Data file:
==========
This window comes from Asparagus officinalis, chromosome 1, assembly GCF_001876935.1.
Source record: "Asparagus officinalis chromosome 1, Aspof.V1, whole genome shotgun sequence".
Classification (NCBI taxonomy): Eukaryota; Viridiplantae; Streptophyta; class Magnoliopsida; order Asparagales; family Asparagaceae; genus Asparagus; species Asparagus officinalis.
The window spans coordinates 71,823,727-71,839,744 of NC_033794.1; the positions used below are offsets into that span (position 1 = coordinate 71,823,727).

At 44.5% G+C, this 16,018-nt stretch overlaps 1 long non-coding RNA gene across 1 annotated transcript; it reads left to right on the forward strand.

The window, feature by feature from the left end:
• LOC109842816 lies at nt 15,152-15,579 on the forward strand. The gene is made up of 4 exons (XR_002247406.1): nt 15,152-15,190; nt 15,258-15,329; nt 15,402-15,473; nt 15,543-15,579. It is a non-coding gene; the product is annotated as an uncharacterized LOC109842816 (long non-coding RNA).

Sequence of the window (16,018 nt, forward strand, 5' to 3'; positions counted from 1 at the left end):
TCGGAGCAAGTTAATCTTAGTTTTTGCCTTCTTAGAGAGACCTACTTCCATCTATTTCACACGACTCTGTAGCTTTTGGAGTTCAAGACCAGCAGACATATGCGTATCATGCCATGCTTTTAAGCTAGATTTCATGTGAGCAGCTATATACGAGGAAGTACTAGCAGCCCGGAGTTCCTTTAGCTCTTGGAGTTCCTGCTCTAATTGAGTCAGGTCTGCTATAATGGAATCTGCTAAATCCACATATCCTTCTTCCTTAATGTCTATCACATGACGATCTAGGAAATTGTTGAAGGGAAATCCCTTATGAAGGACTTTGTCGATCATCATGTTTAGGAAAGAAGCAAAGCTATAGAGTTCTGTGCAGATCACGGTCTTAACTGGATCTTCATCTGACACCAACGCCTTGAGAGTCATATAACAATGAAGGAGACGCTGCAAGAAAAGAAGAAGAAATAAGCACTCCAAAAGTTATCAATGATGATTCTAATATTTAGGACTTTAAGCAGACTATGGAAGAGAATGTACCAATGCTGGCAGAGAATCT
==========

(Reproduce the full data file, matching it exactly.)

This window comes from Asparagus officinalis, chromosome 1, assembly GCF_001876935.1.
Source record: "Asparagus officinalis chromosome 1, Aspof.V1, whole genome shotgun sequence".
Classification (NCBI taxonomy): Eukaryota; Viridiplantae; Streptophyta; class Magnoliopsida; order Asparagales; family Asparagaceae; genus Asparagus; species Asparagus officinalis.
The window spans coordinates 71,823,727-71,839,744 of NC_033794.1; the positions used below are offsets into that span (position 1 = coordinate 71,823,727).

At 44.5% G+C, this 16,018-nt stretch overlaps 1 long non-coding RNA gene across 1 annotated transcript; it reads left to right on the forward strand.

The window, feature by feature from the left end:
• LOC109842816 lies at nt 15,152-15,579 on the forward strand. The gene is made up of 4 exons (XR_002247406.1): nt 15,152-15,190; nt 15,258-15,329; nt 15,402-15,473; nt 15,543-15,579. It is a non-coding gene; the product is annotated as an uncharacterized LOC109842816 (long non-coding RNA).

Sequence of the window (16,018 nt, forward strand, 5' to 3'; positions counted from 1 at the left end):
TCGGAGCAAGTTAATCTTAGTTTTTGCCTTCTTAGAGAGACCTACTTCCATCTATTTCACACGACTCTGTAGCTTTTGGAGTTCAAGACCAGCAGACATATGCGTATCATGCCATGCTTTTAAGCTAGATTTCATGTGAGCAGCTATATACGAGGAAGTACTAGCAGCCCGGAGTTCCTTTAGCTCTTGGAGTTCCTGCTCTAATTGAGTCAGGTCTGCTATAATGGAATCTGCTAAATCCACATATCCTTCTTCCTTAATGTCTATCACATGACGATCTAGGAAATTGTTGAAGGGAAATCCCTTATGAAGGACTTTGTCGATCATCATGTTTAGGAAAGAAGCAAAGCTATAGAGTTCTGTGCAGATCACGGTCTTAACTGGATCTTCATCTGACACCAACGCCTTGAGAGTCATATAACAATGAAGGAGACGCTGCAAGAAAAGAAGAAGAAATAAGCACTCCAAAAGTTATCAATGATGATTCTAATATTTAGGACTTTAAGCAGACTATGGAAGAGAATGTACCAATGCTGGCAGAGAATCT